Little action after western auditor general reports

by Derek Clouthier

Western inspection station
Auditor generals in Western Canada have highlighted several gaps in enforcement resources.

CALGARY, Alta. — Governments are rarely accused of working too fast, and when it comes to some truck safety issues in Canada’s westernmost province, it’s no exception.

Aside from B.C. being the lone province in Western Canada yet to implement a mandatory entry-level training program for incoming commercial drivers, there is another issue weighing on the mind of B.C. Trucking Association (BCTA) president and CEO Dave Earle.

“We are deeply concerned that with the number of auditors that are present in the province, that the ministry is hard-pressed to be able to meet their regulator duties,” said Earle. “It’s the lack of resources for the regulators to actually do the work they’ve been charged to do. In B.C., we have under-resourced the auditors for NSC (National Safety Code) work for decades.”

Both Manitoba and Ontario released their respective auditor general findings this past December, each identifying shortcomings in commercial vehicle enforcement programs. B.C.’s report, however, came over a year ago now, and Earle said the issues surrounding the province’s NSC audits has yet to be alleviated.

Adding to Earle’s frustration over the matter is the fact that the BCTA has seemingly been shut out of the consultation process aimed at finding a solution.

Despite numerous attempts to provide input and support, the BCTA has been relegated to the sidelines, and has been left to wait and hear from the provincial government “when they are ready to share” a plan of action, according to Earle.

“In my mind, that is not engagement, nor is that consultation. That is developing a plan and telling your community what you are going to do,” said Earle. “We have asked informally, formally, verbally, and in writing, repeatedly. And we have never been given a reason, and we have never been given an invitation.”

Earle said B.C.’s 2018 auditor general reported pointed to a very different kind of issues than what were found in other provinces.

Frontline concerns

In Ontario, for example, the auditor general pointed to sharp declines in the number of commercial vehicle enforcement officers on the road, and the reduced number of inspections being conducted as a result.

From 2014 to 2018, the province saw the annual number of inspections drop from 113,400 to 88,700. The number of officers also declined during the same period, from more than 250 to around 230.

Manitoba’s auditor general report pointed to insufficient safety fitness program practices, management gaps for on-road inspections, and weak planning and performance measurements.

The less-than-glowing report was no surprise to Manitoba Trucking Association (MTA) executive director Terry Shaw.

“The MTA has been requesting change on behalf of our industry for a long time – years, even decades,” said Shaw, who hopes the findings will guide government decisions.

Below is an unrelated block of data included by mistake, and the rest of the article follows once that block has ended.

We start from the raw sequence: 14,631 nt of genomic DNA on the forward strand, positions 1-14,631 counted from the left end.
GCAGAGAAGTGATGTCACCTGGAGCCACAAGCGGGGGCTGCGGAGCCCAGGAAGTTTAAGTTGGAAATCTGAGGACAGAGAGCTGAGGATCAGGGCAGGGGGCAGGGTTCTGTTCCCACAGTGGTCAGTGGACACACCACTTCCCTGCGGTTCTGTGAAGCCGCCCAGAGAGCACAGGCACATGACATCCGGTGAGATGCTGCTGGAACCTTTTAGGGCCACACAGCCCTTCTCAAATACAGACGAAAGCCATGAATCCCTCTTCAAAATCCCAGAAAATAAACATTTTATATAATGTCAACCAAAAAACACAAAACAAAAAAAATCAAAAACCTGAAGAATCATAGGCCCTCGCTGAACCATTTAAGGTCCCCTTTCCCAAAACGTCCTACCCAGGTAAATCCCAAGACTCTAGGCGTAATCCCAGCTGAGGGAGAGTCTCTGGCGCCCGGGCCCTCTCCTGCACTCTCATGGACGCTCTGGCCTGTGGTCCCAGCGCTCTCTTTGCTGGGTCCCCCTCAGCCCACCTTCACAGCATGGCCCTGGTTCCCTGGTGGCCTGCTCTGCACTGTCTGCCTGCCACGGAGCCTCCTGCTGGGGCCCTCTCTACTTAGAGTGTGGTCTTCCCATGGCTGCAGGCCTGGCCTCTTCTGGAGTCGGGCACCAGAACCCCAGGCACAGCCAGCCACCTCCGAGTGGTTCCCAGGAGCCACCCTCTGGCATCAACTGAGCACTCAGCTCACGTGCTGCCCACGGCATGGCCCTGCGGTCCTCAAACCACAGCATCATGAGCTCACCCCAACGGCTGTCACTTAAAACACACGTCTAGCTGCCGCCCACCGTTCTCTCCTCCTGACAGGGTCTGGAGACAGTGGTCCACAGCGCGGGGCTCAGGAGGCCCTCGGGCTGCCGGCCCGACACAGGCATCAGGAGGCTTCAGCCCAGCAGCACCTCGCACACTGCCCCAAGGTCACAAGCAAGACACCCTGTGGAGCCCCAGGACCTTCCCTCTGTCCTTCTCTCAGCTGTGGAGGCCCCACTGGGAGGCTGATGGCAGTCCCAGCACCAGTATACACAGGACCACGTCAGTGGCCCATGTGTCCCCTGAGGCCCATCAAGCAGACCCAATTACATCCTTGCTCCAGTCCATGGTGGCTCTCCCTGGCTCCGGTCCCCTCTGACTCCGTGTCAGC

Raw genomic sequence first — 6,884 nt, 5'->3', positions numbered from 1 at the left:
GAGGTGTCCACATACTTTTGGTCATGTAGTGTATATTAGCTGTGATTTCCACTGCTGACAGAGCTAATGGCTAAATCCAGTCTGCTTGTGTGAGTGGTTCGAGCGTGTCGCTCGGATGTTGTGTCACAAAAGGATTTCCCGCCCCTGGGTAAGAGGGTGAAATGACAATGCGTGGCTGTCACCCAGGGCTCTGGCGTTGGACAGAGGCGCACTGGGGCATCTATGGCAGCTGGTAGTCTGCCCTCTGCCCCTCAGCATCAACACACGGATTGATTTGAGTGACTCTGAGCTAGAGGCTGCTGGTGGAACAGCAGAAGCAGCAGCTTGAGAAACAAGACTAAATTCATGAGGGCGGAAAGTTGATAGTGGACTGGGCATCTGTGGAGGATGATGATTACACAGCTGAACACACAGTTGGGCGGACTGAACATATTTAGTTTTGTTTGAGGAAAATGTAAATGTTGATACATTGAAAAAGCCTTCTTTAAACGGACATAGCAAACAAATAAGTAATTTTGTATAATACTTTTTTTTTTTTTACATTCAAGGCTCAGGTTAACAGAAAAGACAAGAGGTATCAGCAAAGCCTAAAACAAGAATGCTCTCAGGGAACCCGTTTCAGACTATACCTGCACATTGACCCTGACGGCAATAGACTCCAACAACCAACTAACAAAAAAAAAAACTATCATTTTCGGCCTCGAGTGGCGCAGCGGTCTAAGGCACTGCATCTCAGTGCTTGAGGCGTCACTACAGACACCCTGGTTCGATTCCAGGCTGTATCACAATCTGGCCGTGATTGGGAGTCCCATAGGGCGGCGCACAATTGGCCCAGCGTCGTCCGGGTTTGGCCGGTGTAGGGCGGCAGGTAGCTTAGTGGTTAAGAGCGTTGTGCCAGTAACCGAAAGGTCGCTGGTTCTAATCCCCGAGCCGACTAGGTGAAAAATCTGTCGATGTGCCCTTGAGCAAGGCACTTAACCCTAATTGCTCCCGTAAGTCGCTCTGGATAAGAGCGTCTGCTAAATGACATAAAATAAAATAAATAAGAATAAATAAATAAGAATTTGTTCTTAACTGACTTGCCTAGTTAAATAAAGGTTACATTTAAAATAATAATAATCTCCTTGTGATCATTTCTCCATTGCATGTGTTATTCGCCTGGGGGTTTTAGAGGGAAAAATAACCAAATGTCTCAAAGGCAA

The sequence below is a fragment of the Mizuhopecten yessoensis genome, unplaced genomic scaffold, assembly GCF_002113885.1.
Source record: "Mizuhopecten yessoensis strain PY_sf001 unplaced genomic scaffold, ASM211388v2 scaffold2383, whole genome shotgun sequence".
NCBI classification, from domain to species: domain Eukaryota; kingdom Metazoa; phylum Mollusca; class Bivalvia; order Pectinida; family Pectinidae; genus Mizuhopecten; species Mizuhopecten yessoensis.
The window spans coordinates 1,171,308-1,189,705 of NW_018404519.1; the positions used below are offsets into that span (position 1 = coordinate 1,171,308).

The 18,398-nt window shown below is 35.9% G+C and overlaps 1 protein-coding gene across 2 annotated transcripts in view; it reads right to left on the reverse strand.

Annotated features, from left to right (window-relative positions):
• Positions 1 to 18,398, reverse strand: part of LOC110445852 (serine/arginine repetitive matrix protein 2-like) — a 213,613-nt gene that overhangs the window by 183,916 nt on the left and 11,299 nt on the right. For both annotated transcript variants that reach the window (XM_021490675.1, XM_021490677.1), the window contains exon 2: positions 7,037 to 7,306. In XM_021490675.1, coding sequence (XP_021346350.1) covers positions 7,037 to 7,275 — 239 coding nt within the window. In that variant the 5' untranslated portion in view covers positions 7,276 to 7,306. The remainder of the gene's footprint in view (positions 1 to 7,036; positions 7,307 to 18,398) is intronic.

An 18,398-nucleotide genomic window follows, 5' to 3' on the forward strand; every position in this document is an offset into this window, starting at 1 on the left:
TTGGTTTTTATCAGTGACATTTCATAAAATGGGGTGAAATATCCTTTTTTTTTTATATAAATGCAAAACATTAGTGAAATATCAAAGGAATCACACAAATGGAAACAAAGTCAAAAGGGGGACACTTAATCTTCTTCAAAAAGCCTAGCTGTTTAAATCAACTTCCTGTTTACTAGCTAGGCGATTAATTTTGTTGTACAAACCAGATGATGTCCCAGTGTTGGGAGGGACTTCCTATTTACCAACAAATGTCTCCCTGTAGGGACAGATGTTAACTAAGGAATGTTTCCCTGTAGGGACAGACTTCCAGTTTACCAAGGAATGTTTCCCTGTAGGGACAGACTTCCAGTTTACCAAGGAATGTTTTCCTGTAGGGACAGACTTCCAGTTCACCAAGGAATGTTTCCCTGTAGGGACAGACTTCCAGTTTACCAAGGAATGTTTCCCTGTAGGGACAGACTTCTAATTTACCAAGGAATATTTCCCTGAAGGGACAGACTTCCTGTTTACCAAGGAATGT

The report examined the adequacy of the Manitoba Department of Infrastructure’s oversight of commercial vehicle safety, including the motor carrier safety fitness program, on-road inspections, and strategic planning and performance management for the industry.

Saskatchewan weights and dimensions

In 2017, Saskatchewan’s auditor general concluded that the Ministry of Highways and Infrastructure processes used to enforce weights and dimensions were ineffective. Part of the reason, according to Saskatchewan Trucking Association (STA) executive director Susan Ewart, was changing Commercial Vehicle Enforcement to Highway Patrol — a move that shifted some of the focus off commercial vehicles to a rural crime watch.

“There are a lot of roads to cover in Saskatchewan and I think staffing will always be a challenge to cover the highway system here,” said Ewart. “There are a lot of roads to cover in Saskatchewan and I think staffing will always be a challenge to cover the highway system here.”

Earle called these “frontline” concerns as opposed to “background,” and said his main concern with B.C.’s NSC audit functions is that it brings into play the possibility that carriers with an “unsatisfactory” NSC rating are not receiving the follow-up attention they require to properly monitor their progress toward a “satisfactory” rating.

“I’m not suggesting for a moment that they need to start running around and closing doors, because all that does is create the chameleon carrier problem,” said Earle, referring to businesses that re-establish themselves under different names. “But they do need to move around and start engaging the industry. And the easiest and simplest way at the very front end is to engage us in the process of figuring out what to do with this (auditor general’s) recommendation.

According to the B.C. Ministry of Transportation and Infrastructure, the province employs 14 NSC auditors.

In 2019, 110 audits were completed, with 42 receiving an “unsatisfactory” rating, 36 “satisfactory”, and 32 “excellent”.

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  • ONTARIO … “From 2014 to 2018, the province saw the annual number of inspections drop from 113,400 to 88,700. The number of officers also declined during the same period, from more than 250 to around 230.”

    By my math, in 2014 250 inspectors each conducted 453.6 inspections annually, and in 2018 230 inspectors each conducted 385.6 inspections annually.
    What should be of more concern is why the 230 inspectors are doing less inspections, or is it just that those other 20 inspectors were conducting 1,235 inspections (one every 1.5 hours assuming each worked 40 hours a week for 48 week annually) each annually? That certainly would explain why they are so hard to replace.